Howard, one of the few regular physicians who did not share the prevailing enthusiasm for calomel, went on to point out that patients who asked why they had to take the stuff did so at their peril. Their doctors, he wrote, “in the plenitude of their wisdom and power, are determined to inflict summary vengeance on them for their temerity and doubt, by a ten times more frequent and greater use of the article in question, than they otherwise would have done.”

While most physicians were satisfied that bleedine. blistering, and purging were good for their patients, they did not agree on just why this should be so. Some believed, with the celebrated Dr. Benjamin Rush of Philadelphia, that virtually all disease was caused by an overstimulation of the blood vessels, and that this, in turn, was the result of too much blood in the system, a condition that the physician was in a position to correct with his lancet. (In cases of serious illness Rush advised tapping as much as four-fifths of the patient’s blood supply—not all at once, to be sure, but in fairly short order.)

Other doctors had other theories, equally bizarre. Only a few were inclined to agree with Thomas Jefferson, who scoffed at all contemporary theory-spinners and put forward the radical notion that in many cases the physician’s proper office was to stand aside and let nature do the healing.

Thomson, too, was a theory-spinner. Like Rush, he held that all disease stemmed from a single cause. In Thomson’s view, that cause was a lack of bodily heat, brought about by the body’s failure to digest food properly. Consequently the first step in a course of Thomsonian therapy was usually to steam the patient thoroughly.

“When the sweat rolls off as thick as your finger,” a Maryland man noted in 1837, in a letter to his son, “the body is washed with cold water and the patient is straightway put to bed with hot bricks to bring back his heat. Then a powerful vomitive is administered, composed of bay berry , of cayenne (red pepper) and lobelia, which suffer naught impure to remain in the stomach, and all these herbs are mixed in 40 proof brandy, after which warm water is drunk until there has ensued the most extraordinary vomiting. Next, the patient rises and takes a second bath, like the first. He takes again to his bed, after having been laved with cold water and is surrounded with hot bricks and remains in bed for an hour. At the end of this time he takes two injections [ i.e. , enemas] of penny royal, cayenne pepper and lobelia and the treatment is over for the day.” Thomson also recommended various mild tonics, such as tincture of myrrh, “to give tone to the stomach and bowels, and prevent mortification.”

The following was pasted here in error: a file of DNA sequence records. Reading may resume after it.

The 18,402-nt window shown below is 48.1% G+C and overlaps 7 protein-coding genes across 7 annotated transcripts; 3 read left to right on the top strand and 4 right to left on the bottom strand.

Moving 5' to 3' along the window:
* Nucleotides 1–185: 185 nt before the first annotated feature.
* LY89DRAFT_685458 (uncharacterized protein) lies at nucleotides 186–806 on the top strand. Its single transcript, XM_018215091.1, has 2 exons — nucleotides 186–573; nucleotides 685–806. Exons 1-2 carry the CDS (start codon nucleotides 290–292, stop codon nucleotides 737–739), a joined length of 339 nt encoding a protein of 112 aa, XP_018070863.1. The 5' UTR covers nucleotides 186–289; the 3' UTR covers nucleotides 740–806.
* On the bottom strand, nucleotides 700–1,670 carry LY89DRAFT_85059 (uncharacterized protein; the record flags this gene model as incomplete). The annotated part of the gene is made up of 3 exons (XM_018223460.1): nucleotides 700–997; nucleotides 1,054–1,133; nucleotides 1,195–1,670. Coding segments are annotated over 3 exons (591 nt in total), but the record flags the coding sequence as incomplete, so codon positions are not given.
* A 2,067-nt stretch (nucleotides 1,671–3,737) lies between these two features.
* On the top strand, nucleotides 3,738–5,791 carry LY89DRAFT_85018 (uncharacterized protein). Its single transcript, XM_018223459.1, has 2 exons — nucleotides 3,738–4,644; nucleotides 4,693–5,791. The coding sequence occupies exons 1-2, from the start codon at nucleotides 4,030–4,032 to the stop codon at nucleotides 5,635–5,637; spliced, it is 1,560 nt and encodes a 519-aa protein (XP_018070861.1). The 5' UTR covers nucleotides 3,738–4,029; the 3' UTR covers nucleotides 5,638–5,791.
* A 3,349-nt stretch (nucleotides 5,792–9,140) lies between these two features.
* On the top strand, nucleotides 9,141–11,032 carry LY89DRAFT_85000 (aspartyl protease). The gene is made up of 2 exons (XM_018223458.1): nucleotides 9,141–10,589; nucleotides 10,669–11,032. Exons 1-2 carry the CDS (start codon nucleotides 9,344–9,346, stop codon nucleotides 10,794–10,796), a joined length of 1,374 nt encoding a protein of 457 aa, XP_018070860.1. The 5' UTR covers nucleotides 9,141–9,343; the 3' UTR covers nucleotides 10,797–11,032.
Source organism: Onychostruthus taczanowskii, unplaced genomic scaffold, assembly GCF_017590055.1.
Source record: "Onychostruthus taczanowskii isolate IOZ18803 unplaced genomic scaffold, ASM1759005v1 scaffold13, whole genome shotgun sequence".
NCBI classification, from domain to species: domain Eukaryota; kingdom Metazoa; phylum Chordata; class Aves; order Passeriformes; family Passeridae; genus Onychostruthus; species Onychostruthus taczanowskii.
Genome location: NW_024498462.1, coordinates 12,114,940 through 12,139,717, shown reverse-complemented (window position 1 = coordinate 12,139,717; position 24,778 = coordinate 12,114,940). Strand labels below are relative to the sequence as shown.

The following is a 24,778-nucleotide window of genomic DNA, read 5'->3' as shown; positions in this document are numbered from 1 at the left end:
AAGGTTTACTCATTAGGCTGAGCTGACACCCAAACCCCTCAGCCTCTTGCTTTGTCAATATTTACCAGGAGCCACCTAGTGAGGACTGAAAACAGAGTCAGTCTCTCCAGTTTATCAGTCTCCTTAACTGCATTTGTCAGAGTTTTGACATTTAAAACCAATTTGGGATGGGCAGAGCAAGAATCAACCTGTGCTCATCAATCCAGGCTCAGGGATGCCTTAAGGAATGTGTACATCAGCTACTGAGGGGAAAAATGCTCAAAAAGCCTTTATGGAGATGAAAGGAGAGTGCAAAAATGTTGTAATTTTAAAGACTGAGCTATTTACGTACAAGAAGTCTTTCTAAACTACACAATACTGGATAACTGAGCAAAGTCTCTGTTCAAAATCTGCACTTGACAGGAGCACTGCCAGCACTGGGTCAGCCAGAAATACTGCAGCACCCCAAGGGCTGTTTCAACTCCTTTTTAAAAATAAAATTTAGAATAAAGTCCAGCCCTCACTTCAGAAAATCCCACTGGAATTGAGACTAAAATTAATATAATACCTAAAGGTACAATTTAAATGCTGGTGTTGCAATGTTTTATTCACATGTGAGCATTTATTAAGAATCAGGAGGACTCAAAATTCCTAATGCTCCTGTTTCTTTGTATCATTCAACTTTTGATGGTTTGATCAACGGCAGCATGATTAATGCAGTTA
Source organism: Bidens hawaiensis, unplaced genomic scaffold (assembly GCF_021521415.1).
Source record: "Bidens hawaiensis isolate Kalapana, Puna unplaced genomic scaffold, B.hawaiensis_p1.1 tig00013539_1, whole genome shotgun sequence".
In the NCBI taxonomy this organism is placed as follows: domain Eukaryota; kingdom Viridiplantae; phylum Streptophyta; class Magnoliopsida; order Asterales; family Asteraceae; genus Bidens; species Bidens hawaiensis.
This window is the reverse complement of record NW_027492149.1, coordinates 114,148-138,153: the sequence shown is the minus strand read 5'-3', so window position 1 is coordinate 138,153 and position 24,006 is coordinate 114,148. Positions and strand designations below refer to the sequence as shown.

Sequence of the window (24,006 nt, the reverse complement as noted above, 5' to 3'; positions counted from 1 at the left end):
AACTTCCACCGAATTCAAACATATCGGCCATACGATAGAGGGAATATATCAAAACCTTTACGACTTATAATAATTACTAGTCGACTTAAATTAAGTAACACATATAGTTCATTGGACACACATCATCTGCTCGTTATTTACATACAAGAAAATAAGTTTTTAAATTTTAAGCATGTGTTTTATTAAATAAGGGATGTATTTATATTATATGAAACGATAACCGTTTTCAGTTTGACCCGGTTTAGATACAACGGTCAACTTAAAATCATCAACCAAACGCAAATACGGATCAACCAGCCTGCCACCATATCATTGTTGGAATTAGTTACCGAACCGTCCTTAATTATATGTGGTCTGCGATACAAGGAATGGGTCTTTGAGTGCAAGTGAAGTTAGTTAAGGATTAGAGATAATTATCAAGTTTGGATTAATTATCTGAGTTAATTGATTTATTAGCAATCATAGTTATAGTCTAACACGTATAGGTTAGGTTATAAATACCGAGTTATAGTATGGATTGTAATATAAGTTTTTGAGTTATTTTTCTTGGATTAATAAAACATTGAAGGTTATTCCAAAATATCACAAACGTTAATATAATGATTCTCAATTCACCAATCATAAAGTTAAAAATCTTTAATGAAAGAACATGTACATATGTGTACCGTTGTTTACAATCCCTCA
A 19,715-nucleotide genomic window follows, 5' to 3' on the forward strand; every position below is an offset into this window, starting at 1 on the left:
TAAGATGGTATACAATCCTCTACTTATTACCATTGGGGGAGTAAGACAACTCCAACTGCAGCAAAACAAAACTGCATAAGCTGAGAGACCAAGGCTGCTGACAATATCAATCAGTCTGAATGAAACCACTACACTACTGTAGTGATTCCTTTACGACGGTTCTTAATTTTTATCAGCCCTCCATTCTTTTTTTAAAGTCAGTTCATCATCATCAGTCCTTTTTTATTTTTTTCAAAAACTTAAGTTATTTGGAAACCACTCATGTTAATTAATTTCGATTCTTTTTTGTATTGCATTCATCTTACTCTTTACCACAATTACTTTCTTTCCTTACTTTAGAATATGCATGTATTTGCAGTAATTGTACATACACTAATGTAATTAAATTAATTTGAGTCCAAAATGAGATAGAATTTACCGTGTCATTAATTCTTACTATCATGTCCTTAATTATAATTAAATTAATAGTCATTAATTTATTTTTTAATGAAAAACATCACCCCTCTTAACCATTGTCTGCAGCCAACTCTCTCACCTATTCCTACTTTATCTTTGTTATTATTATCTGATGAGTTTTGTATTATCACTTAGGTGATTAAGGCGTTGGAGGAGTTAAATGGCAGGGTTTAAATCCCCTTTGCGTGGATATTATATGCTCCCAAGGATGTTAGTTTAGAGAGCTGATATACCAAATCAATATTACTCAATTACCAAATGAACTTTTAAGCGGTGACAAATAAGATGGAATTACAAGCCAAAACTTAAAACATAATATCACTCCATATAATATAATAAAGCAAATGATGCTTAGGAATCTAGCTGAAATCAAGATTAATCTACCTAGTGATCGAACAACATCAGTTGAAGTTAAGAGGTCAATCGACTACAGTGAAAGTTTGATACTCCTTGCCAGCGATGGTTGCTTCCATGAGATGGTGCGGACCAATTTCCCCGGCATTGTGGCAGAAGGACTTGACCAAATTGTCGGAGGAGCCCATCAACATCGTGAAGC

All this was no more likely to cure a patient than bleeding or purging him. But Thomson’s system had several advantages over conventional therapies. One was that a family owning a copy of the New Guide to Health , which even gave detailed instructions for building a home steam bath, did not need to call in a doctor when someone was sick. Another advantage was that Thomsonian remedies were relatively easy on the patient. There were practitioners, it is true, who tended to pour on the lobelia. Thomson sternly chided one such enthusiast who gave a patient nineteen treatments of Thomsonian medicine in a six-week period “and then left her in a very weak and low condition (no wonder).” But in the dosages recommended by Thomson, lobelia was not nearly as hard on the system as calomel.

Thomson’s do-it-yourself treatise was not the first book of its kind to come on the market. But it differed from earlier guides to botanic healing in that it included a lengthy autobiographical sketch, titled “Narrative of the Life and Medical Discoveries of the Author.” And the book’s popularity no doubt stemmed in part from the pleasure many Americans got from Thomson’s account of how a poor and uneducated farm boy, forced to rely on his native wit and powers of observation, nevertheless grew up to expose the greed and wrongheadedness of the medical profession.

Thomson was born in Alstead, New Hampshire, in February, 1769. As he tells it in the “Narrative,” he attached himself in very early childhood to a local herb doctor, an old woman named Benton. When she went out to collect roots and herbs, Thomson writes, “she would take me with her, and learn me their names, with what they were good for; and I used to be very curious in my inquiries, and in tasting every thing that I found.”